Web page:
How closely does a writer’s work mimic her life experiences? It’s a perennial question made all the more irresistible as it pertains to Lena Dunham, the 26-year-old creator of one of TV’s most talked-about shows, and her recently-revealed history of Obsessive-Compulsive Disorder.
In the first season of HBO’s Girls, Dunham stirred up debate by, among other things, repeatedly revealing her less-than-perfect body while playing the show’s main character, Hannah Horvath. What got people talking as the second season progressed, though, was how serious the show seemed to be getting, especially with its depiction of Hannah coping with a resurgence of her OCD symptoms.
Critics, fans, mental illness activists and patients have largely praised the Girls’ depiction of OCD, which they’ve hailed as convincing and nuanced, but agonizing to watch. One hollywood.com writer and self-described former OCD patient called it “some of the darkest, most difficult material with which Girls has wrestled to date,” lauding the show for avoiding the temptation to turn OCD into a mere joke.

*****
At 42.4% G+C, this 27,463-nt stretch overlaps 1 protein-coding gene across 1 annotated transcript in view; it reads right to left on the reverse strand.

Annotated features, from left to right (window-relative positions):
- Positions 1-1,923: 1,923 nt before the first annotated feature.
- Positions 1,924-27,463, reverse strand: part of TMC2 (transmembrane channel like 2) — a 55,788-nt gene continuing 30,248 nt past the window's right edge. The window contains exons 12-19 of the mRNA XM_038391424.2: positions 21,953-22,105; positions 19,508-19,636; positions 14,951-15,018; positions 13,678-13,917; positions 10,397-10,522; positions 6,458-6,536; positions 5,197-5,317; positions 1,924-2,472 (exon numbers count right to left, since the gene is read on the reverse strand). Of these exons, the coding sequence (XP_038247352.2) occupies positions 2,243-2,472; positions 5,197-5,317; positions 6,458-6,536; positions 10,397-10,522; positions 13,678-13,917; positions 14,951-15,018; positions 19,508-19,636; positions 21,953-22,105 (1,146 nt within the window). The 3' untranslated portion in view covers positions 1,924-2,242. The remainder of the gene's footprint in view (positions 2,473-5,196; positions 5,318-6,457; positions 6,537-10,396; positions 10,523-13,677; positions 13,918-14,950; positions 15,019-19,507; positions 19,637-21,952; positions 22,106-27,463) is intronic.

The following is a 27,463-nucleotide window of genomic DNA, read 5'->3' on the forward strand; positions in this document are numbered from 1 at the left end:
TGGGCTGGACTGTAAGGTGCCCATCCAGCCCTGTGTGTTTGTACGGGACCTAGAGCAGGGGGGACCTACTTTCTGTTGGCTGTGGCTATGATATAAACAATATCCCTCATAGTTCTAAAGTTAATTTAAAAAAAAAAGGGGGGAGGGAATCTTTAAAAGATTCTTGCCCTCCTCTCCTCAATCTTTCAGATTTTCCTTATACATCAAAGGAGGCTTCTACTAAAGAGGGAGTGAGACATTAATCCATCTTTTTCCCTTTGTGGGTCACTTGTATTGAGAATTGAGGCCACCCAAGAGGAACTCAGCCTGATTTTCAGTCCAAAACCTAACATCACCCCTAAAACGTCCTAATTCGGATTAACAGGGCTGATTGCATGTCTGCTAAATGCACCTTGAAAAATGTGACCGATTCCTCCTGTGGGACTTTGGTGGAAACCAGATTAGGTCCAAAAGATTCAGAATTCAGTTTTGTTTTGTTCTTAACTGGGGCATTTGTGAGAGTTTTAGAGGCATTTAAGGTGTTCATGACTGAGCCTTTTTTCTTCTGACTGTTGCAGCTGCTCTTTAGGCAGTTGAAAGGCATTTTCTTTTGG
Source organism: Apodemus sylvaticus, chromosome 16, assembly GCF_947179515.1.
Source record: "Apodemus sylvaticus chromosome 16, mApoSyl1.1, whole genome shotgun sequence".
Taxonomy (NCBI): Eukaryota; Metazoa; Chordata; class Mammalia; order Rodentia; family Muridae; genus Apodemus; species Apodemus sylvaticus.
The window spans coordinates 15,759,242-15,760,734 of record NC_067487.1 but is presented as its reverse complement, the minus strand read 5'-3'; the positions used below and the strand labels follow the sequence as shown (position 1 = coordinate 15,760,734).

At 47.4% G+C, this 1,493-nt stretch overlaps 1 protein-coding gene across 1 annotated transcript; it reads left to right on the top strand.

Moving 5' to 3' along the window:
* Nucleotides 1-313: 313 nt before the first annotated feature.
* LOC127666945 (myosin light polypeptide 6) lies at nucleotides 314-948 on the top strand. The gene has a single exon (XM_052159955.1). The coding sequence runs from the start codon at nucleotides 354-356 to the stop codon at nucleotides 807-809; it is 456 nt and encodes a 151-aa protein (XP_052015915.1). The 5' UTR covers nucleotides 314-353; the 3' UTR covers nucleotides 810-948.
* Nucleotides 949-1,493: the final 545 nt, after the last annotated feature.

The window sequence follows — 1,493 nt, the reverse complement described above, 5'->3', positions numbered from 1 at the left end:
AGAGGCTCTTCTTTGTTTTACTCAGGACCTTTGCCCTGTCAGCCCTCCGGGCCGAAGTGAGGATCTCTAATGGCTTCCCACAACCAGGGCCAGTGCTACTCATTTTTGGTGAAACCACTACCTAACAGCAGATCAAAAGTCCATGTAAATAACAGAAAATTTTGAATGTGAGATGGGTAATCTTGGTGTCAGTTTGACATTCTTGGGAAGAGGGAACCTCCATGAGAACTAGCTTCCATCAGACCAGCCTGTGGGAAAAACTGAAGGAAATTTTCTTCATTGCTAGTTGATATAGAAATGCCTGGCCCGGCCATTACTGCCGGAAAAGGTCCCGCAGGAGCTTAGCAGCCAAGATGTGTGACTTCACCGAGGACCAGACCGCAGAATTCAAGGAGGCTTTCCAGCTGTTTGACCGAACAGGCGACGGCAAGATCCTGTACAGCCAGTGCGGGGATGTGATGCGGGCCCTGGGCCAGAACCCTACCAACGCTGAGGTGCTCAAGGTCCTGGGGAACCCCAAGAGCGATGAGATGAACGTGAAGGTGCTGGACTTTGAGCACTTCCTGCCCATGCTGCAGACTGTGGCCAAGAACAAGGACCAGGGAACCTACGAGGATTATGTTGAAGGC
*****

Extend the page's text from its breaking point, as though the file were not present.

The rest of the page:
The fact that Dunham revealed in a March cover story for Rolling Stone that she’s struggled with OCD since childhood – and taken medication for it on and off – gave the topic more buzz. (I discussed what she revealed-and what she didn’t-here).
In a HBO behind-the-scenes look at one of the episodes, Dunham disclosed a little more about the connection between her experience and the show’s representation of Hannah’s OCD – though she didn’t go into specifics.
For those looking for a more direct comparison, here’s a look about what Dunham has said about her own experiences with OCD symptoms and treatment – and how they compare to Hannah’s.